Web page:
Such a hugely ambitious project targets required the discovery and exploitation of Russia’s hidden natural resources of reserves of coal, oil, timber gold, and other minerals. It required a dependable supply of food from the countryside to feed the growing army of factory workers in Russia’s rapidly expanding cities. The means Stalin used to achieve these goals were the slave labour camps of the Soviet Gulag, and the forced collectivisation of agriculture. Resistance to his vision was met by wave after wave of mass arrests and executions. The human cost of Stalin’s mania for modernisation would prove to be immense.
The Soviet Gulag
In their frenzy to build socialism, Stalin and the Bolsheviks exploited slave labour to a degree unprecedented in history. In order to provide labour for rapid industrialisation, people were arrested at random, forced to confess to fictitious crimes, and sent off to the slave labour camps of the Gulag..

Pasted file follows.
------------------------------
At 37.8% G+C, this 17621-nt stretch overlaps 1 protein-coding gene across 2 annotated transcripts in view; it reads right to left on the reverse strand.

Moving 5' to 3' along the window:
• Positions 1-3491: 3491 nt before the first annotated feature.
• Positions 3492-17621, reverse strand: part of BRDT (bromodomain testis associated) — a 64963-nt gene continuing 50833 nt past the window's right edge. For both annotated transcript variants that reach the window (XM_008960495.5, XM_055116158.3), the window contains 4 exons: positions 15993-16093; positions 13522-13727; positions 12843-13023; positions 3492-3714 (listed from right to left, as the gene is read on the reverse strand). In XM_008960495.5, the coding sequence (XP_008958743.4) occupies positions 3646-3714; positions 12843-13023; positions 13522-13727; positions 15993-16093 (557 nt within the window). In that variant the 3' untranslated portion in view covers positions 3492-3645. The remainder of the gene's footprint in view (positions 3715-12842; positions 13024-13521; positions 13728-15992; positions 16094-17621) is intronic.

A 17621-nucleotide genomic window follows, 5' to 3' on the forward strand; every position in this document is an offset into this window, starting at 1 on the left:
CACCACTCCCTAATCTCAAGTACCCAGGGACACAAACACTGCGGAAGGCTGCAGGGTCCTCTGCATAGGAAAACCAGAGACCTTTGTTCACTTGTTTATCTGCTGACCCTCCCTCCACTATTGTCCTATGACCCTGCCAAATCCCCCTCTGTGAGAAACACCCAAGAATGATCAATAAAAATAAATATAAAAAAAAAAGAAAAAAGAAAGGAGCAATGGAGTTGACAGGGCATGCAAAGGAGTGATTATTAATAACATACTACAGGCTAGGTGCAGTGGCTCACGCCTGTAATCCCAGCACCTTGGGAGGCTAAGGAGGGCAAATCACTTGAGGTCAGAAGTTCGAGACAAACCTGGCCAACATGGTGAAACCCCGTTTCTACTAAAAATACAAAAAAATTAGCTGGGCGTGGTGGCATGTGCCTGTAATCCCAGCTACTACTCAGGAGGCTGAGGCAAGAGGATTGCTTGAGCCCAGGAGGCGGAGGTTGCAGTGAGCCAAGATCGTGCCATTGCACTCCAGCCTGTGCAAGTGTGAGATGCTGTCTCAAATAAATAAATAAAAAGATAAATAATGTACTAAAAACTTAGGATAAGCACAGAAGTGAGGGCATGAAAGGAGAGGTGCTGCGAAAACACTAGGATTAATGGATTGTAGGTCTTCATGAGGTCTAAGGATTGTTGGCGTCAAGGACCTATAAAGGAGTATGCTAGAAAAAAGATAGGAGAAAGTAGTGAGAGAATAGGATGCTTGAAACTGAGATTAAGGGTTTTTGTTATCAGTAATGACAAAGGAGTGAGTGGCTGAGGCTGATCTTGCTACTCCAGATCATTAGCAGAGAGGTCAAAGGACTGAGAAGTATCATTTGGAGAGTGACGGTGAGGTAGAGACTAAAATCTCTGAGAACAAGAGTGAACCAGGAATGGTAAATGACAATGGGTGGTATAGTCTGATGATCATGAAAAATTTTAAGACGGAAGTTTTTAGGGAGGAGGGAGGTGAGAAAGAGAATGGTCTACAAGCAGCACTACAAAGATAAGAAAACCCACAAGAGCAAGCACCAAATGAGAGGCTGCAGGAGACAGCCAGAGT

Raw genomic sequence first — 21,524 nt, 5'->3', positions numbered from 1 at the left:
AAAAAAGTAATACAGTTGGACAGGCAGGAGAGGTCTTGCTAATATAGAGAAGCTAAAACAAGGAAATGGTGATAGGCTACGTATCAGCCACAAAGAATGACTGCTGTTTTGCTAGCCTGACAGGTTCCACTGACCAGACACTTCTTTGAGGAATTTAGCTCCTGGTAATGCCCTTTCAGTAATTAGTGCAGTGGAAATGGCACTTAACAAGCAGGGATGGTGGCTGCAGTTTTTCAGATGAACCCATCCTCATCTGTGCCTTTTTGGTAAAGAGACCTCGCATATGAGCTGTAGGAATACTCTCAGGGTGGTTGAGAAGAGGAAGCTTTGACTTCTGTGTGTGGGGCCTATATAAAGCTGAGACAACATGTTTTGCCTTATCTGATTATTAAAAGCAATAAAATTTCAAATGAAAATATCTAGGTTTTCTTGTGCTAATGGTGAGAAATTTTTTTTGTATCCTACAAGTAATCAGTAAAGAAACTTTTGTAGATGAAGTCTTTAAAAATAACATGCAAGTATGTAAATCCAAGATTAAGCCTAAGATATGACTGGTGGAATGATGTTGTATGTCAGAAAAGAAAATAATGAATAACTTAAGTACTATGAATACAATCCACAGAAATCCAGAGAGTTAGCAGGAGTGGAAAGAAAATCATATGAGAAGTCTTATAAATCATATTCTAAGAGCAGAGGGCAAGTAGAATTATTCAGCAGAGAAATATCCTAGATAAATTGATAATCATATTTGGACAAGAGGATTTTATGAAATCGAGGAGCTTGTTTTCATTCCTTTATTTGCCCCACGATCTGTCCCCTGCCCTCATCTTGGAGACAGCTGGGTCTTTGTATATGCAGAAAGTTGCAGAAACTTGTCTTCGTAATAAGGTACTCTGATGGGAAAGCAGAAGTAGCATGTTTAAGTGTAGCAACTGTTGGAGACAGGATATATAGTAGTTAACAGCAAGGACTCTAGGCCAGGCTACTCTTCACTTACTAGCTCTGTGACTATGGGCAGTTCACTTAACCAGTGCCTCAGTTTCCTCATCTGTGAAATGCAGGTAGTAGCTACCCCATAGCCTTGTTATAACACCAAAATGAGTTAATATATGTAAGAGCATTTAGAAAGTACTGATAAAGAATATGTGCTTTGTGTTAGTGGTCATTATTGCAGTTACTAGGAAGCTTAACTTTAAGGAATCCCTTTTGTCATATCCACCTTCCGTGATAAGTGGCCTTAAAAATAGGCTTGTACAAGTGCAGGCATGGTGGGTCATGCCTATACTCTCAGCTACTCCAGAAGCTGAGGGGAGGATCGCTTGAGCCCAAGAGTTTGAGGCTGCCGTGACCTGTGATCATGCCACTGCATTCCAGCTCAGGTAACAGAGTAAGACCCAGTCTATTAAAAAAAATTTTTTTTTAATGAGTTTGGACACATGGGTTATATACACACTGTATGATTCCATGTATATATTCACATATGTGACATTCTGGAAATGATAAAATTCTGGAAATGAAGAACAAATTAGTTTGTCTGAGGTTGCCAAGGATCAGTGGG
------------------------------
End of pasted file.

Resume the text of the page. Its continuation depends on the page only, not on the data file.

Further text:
The Gulag began at Solovetsky, a group of islands situated off the coast north-east of Leningrad. A former monastery, its church quickly became a place of torture and execution. The largest Gulag camps and colonies, however, were located in the northern and eastern parts of the Soviet Union. It was in these remote locations that valuable resources, such as Komi’s coalfields, Norilsk’s nickel ores, Magadan’s gold mines, or the forestry reserves of Siberia, were to be found.
By the time of Stalin’s death, there were several thousand individual camps spanning the length and breadth of the USSR, holding a total of approximately two million forced labourers. In the four decades of its existence, eighteen million Soviet citizens are estimated to have passed through the Soviet slave system .